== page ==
In this legal document, you assign a person as your “agent” who will act in your place, managing assets titled in your name.

An agent named under a power of attorney has no authority over assets you have titled into a trust – only a trustee can manage assets titled in a trust.

A DPOA takes effect (is valid) when you sign it, but primarily is utilized when you become incapacitated (either physically or mentally) and cannot manage your bills or assets (assets not titled in a trust.)

A DPOA is also required by the Department of Children and Families (DCF) when applying for Medicaid assistance for another person if a qualified income trust or personal care contract are needed (see Medicaid page for additional information.)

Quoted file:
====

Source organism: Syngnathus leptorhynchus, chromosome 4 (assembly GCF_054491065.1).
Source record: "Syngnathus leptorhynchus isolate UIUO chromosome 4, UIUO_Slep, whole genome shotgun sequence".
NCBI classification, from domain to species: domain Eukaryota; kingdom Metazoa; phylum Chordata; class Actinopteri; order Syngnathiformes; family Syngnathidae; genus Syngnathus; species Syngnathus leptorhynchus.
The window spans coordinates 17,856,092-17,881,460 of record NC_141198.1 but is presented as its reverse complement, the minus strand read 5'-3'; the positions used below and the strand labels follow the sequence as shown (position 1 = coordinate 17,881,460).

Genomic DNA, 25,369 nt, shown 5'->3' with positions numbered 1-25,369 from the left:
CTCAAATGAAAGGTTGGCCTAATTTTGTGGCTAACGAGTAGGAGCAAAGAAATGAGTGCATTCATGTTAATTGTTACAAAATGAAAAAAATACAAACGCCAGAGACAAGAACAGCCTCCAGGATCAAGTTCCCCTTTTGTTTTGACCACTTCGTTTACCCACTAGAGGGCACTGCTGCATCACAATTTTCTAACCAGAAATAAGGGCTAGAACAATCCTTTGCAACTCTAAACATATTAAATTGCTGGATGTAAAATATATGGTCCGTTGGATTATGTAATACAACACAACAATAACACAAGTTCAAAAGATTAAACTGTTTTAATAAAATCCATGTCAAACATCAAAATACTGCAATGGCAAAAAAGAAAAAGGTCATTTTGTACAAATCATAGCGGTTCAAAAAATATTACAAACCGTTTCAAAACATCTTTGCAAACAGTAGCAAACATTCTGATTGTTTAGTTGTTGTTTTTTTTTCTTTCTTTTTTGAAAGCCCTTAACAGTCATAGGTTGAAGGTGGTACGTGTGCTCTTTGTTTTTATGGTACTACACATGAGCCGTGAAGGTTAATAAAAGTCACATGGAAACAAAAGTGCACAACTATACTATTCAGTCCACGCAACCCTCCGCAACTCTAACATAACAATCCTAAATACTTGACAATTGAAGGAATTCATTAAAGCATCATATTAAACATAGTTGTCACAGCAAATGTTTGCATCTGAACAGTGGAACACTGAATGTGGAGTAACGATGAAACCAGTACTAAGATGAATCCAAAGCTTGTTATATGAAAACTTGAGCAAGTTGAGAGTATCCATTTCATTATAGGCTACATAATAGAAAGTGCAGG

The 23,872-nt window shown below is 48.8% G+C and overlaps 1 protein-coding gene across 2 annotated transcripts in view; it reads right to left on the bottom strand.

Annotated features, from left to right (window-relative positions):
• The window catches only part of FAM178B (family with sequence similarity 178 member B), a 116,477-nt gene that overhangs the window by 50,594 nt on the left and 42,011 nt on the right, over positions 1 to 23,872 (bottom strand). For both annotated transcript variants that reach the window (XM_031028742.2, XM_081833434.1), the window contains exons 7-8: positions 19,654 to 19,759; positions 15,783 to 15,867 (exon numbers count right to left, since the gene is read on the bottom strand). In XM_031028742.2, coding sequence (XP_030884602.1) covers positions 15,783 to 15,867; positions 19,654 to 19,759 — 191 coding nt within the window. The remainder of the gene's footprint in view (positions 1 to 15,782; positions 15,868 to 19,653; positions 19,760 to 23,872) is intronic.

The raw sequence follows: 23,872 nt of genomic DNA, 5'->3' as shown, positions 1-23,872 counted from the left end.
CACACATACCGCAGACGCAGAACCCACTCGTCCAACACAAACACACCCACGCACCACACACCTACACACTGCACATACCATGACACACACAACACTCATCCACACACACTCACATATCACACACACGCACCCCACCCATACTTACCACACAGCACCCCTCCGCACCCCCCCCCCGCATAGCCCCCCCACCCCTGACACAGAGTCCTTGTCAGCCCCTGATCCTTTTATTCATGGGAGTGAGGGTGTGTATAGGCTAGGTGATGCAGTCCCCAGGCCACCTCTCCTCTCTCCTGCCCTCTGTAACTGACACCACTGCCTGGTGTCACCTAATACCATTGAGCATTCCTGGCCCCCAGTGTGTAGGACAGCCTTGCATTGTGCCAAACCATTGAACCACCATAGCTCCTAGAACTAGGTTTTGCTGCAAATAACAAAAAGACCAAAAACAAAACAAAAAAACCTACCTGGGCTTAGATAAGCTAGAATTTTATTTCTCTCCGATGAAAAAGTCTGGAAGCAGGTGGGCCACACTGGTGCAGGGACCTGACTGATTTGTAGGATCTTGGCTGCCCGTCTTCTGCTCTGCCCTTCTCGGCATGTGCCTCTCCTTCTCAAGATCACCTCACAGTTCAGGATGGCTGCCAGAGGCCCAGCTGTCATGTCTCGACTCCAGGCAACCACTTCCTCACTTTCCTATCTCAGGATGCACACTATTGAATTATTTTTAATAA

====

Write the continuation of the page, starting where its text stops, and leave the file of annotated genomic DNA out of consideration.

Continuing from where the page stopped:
Key Advice – do not name someone as your agent under a Durable Power of Attorney unless you are sure that you can trust him or her with the management of your assets when you are unable to manage your own finances.